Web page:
Australian Institute of Criminology

Skip to content

Conclusion

Measuring the prevalence of mental disorders is not a straightforward task and is all the more complex in field research that takes place in the criminal justice system. It is unclear how well population mental health measures perform with offender populations and whether all offender populations can be assumed to be the same. The physical and legal environment in which criminological research takes place poses additional challenges that need to be anticipated, analysed and accounted for when designing instruments and interpreting results.

It would be useful to develop mental health screening instruments that have demonstrated validity with Australian offenders of both genders, Indigenous backgrounds and across custody situations. Accurate screening instruments can assist with the identification of current and unmet need, which is arguably one of the most relevant issues from a health planning perspective. Identifying and monitoring the prevalence of mental disorder to enable a better understanding of the associations between mental disorder, drug use and offending would provide useful data for current therapeutic jurisprudence initiatives (which aim to reduce recidivism by addressing the factors contributing to offending behaviour) as well as other crime prevention and rehabilitation initiatives. At a broader level, disproportionately high rates of mental disorder among offenders, or certain groups of offenders, may also be reflective of alienation, powerlessness and poverty experienced disproportionately by some members of the community (Eriksen & Kress 2008; Horsfall 2001). Seen from this perspective, the information provided by a large ongoing source such as the DUMA program may not only inform individually focused rehabilitative efforts, but also solutions situated at a broader societal or systemic level.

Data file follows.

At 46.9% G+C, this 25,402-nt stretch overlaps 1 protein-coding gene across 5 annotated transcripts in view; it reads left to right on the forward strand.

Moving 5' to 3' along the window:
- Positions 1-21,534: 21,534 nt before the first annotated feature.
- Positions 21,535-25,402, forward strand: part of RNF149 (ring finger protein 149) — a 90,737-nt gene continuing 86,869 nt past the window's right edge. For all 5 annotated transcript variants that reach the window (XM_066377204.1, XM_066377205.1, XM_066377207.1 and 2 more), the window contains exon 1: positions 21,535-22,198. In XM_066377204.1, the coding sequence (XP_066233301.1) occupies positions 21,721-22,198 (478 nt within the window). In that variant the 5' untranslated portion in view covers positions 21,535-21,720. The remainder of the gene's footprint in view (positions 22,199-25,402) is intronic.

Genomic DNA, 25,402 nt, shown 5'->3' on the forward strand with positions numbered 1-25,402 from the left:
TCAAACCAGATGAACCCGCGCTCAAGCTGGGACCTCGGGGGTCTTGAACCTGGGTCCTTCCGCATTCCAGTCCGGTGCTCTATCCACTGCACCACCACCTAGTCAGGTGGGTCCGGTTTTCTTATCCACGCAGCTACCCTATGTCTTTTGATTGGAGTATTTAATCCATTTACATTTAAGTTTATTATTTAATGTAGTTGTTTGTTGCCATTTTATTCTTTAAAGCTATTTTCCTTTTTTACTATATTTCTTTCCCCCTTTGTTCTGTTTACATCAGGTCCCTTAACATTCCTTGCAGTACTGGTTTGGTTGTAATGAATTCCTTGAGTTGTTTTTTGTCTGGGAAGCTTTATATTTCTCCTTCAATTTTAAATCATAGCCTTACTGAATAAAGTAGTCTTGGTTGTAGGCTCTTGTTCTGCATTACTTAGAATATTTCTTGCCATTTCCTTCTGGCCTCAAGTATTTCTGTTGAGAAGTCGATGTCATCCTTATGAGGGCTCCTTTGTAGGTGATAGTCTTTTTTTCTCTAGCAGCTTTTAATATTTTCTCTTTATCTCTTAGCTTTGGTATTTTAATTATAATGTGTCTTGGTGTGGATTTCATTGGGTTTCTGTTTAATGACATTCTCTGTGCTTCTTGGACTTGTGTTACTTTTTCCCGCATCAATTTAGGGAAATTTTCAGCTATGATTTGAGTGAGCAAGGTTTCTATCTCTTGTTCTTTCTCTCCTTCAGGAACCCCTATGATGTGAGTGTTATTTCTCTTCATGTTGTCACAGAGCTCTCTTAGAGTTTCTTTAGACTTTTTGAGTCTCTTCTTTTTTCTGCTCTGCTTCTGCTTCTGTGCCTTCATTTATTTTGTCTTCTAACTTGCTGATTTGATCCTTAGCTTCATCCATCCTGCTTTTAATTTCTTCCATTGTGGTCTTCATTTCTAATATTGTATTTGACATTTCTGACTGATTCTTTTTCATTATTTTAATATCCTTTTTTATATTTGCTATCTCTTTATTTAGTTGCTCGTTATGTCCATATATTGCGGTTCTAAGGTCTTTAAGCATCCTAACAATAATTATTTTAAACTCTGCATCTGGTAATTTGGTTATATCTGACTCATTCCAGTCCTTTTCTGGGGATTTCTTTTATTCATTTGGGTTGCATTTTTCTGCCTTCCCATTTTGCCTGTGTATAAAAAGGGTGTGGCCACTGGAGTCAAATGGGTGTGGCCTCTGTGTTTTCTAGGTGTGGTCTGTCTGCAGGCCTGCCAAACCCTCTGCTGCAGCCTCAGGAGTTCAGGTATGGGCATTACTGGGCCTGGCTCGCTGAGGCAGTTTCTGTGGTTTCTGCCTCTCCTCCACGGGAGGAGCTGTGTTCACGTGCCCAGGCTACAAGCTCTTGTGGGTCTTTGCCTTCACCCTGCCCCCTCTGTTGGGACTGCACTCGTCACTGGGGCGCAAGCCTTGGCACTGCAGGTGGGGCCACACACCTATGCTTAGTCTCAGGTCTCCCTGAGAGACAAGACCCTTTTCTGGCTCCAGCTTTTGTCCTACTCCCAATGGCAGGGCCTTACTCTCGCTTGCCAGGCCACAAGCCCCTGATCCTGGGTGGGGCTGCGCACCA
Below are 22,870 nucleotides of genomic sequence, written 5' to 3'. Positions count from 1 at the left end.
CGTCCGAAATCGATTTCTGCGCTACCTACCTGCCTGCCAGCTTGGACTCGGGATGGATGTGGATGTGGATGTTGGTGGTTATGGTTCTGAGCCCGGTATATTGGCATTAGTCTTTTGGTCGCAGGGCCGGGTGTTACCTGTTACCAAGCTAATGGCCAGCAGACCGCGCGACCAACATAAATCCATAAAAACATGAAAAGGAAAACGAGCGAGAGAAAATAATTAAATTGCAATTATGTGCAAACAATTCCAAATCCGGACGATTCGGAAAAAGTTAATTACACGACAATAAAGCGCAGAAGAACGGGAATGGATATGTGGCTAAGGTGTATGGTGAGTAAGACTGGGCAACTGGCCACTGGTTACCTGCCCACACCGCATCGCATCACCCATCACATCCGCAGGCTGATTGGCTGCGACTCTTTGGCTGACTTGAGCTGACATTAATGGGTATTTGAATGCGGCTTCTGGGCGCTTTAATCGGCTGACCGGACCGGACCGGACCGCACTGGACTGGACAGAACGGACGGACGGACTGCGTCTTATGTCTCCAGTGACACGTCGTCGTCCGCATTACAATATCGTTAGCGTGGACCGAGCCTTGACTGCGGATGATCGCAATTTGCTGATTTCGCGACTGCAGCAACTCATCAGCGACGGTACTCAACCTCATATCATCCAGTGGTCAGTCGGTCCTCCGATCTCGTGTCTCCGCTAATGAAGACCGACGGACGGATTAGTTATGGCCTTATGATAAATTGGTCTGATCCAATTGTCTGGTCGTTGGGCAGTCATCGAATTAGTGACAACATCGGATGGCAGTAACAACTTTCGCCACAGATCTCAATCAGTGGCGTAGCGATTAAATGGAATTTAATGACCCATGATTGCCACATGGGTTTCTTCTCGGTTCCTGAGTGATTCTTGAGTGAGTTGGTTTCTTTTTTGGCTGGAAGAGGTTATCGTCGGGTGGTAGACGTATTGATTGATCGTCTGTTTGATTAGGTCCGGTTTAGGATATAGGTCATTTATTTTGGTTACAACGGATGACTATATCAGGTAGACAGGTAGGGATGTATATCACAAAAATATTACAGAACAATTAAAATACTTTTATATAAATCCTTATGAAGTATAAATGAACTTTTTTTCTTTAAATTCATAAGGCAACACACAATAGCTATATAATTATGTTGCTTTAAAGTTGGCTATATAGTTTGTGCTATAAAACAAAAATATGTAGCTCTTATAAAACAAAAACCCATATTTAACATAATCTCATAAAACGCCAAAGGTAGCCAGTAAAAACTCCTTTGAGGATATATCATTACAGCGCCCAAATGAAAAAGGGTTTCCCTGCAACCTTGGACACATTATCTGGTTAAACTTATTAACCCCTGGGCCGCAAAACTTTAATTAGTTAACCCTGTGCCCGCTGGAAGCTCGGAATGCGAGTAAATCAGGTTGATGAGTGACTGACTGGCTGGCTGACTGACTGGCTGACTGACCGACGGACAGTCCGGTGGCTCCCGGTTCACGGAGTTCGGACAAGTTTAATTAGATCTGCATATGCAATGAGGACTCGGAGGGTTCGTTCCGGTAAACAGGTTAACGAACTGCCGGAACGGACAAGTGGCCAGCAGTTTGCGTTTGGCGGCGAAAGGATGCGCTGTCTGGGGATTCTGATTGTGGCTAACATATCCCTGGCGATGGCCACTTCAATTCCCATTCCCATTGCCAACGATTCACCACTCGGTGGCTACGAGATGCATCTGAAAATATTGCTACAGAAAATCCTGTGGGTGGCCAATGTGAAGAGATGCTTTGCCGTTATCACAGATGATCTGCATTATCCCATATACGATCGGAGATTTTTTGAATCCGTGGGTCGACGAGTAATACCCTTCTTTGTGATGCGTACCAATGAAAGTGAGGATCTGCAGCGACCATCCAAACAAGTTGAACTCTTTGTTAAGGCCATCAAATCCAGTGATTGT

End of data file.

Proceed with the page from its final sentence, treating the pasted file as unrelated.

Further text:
Related links

Measuring mental health in criminology research: Lessons from the Drug Use Monitoring in Australia program: